A torture chamber is, as the name implies, a room designed to facilitate torture. In the ancient and medieval eras, torture chambers were typically filled with a selection of devices specifically designed to inflict physical pain on their victims. Other torture chambers were designed to break the spirit of prisoners through more subtle psychological pressure, often as a result of environmental discomfort. Regrettably, torture chambers employing both physical and psychological means of inflicting pain have remained quite common in the modern era, although they are rarely constructed on so lavish a scale as were those of the Middle Ages.
Torture in the medieval world was employed as a means of exacting confessions, deterring various behaviors, and punishment. It was a common feature in most societies, and, as a result, torture chambers were quite common as well. A medieval torture chamber would typically include a variety of restraining devices, as well as implements designed to inflict pain, including both simple implements, such as pliers and hot irons, and complex devices such as racks and ropes for stretching victims or special cages for crushing them. The fact that torture was both legal and widely accepted meant that the existence of torture chambers was common knowledge, and they sometimes even served, along with public executions, as grim entertainment for the masses.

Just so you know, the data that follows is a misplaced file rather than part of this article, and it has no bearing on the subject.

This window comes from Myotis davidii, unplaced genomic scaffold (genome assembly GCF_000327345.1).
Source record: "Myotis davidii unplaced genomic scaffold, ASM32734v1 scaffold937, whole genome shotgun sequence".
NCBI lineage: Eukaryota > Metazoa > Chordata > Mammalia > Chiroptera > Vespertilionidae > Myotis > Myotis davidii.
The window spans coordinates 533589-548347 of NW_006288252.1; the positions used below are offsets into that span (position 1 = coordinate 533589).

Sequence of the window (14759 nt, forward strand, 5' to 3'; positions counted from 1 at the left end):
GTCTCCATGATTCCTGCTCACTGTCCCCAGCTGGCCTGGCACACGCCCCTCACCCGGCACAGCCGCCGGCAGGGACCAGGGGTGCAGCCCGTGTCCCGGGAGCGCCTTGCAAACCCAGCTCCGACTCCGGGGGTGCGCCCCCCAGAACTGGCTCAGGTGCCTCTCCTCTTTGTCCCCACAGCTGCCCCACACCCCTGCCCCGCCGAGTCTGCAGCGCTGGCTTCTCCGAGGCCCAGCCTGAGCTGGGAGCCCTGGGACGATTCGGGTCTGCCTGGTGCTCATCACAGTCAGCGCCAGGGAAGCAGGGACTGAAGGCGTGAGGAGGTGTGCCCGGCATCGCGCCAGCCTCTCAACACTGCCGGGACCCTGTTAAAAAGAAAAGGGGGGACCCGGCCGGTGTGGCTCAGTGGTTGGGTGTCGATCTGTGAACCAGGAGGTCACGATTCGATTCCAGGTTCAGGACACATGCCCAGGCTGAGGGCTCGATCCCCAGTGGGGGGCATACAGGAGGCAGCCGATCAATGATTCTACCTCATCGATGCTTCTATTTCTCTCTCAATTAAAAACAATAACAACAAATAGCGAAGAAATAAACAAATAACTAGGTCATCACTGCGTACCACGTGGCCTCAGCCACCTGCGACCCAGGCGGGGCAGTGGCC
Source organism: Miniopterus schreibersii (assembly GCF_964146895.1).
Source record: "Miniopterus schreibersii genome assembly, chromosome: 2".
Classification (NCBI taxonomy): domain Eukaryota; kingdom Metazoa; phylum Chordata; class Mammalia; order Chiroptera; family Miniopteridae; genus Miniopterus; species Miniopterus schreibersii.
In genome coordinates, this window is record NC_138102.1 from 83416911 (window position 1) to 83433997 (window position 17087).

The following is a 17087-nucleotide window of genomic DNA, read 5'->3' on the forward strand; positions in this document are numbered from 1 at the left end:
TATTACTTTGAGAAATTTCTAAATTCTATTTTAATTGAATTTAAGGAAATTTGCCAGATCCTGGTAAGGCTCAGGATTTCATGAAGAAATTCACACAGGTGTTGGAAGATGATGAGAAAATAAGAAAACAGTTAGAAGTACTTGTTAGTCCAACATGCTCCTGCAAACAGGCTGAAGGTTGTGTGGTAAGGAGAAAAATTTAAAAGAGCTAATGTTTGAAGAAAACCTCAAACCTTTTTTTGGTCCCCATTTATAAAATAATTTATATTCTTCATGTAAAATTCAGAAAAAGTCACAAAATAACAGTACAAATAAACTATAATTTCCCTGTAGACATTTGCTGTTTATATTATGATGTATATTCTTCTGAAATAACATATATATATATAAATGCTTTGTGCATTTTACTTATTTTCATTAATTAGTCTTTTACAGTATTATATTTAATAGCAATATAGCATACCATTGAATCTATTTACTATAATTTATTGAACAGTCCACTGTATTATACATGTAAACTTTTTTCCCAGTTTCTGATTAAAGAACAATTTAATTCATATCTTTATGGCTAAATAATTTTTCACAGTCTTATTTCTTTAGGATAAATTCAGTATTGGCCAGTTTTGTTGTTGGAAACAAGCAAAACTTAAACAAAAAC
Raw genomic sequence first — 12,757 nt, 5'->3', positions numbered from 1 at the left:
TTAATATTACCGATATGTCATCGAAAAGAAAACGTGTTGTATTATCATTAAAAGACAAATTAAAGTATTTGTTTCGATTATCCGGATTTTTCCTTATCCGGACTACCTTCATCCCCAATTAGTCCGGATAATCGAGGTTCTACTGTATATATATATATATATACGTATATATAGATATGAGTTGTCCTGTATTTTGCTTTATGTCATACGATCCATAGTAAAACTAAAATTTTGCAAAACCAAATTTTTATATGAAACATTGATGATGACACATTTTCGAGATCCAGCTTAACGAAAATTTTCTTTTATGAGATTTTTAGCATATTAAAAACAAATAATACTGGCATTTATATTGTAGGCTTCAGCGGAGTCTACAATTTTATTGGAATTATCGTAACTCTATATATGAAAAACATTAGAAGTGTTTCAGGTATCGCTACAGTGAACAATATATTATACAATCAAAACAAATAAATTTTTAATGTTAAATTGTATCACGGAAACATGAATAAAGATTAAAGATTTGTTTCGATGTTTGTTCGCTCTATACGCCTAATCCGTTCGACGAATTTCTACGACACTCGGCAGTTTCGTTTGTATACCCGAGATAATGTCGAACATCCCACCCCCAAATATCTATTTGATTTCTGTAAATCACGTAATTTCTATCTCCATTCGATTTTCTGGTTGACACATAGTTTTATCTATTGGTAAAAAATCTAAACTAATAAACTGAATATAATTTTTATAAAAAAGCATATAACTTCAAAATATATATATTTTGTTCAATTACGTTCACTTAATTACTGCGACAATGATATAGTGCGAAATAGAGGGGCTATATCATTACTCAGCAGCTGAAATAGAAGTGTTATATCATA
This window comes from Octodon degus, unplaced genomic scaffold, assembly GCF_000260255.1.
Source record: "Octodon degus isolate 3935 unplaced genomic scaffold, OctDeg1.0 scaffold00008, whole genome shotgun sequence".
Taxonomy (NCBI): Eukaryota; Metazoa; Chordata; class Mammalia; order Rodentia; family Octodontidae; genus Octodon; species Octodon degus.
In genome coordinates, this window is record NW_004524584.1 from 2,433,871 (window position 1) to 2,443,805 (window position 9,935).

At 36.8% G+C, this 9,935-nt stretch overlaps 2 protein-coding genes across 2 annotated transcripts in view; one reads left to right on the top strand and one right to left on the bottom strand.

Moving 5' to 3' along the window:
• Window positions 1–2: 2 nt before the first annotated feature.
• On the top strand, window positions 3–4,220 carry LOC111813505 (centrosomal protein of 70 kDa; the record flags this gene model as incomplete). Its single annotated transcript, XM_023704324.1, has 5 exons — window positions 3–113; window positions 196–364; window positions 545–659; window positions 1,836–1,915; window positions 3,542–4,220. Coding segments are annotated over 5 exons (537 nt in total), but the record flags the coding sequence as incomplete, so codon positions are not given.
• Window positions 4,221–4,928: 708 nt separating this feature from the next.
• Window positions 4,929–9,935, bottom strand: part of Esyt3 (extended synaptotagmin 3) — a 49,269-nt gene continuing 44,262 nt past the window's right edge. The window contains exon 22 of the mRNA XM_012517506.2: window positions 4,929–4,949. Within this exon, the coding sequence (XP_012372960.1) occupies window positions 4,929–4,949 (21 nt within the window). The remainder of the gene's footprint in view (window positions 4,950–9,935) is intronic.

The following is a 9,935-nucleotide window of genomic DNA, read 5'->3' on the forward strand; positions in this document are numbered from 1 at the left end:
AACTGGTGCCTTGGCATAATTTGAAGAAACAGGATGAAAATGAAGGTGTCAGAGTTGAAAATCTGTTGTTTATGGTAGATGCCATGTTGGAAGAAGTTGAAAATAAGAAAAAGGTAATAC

The Enlightenment in Europe and similar reformist movements elsewhere in the world led to a re-examination of the role of torture and the torture chamber. Thinkers of this era asserted that not only was torture cruel but that it was also fundamentally inefficient, as it could easily produce false confessions. These philosophical changes led to the gradual disappearance of formal torture chambers, as anything more than macabre curiosities, in most western societies by 1900.
The twentieth century, however, saw the reappearance of the torture chamber in many of the countries where torture had been banned for a time. The grim cells of the KGB or Gestapo lacked the elaborate devices of their predecessors in the Middle Ages but served the same function, by making the job of torturers easier and helping to break down the will of prisoners through techniques ranging from simple physical violence to psychological torment.
Even in the most modern parts of the world, some practices persist that remind critics of torture chambers. While a small punishment cell in a modern prison is not exactly a torture chamber, it is not all that different from the tiny, cramped cells in which the enemies of the doges of Venice were left to swelter or freeze. Both serve the same function, using a form of psychological pressure to wear down the spirits of their victims.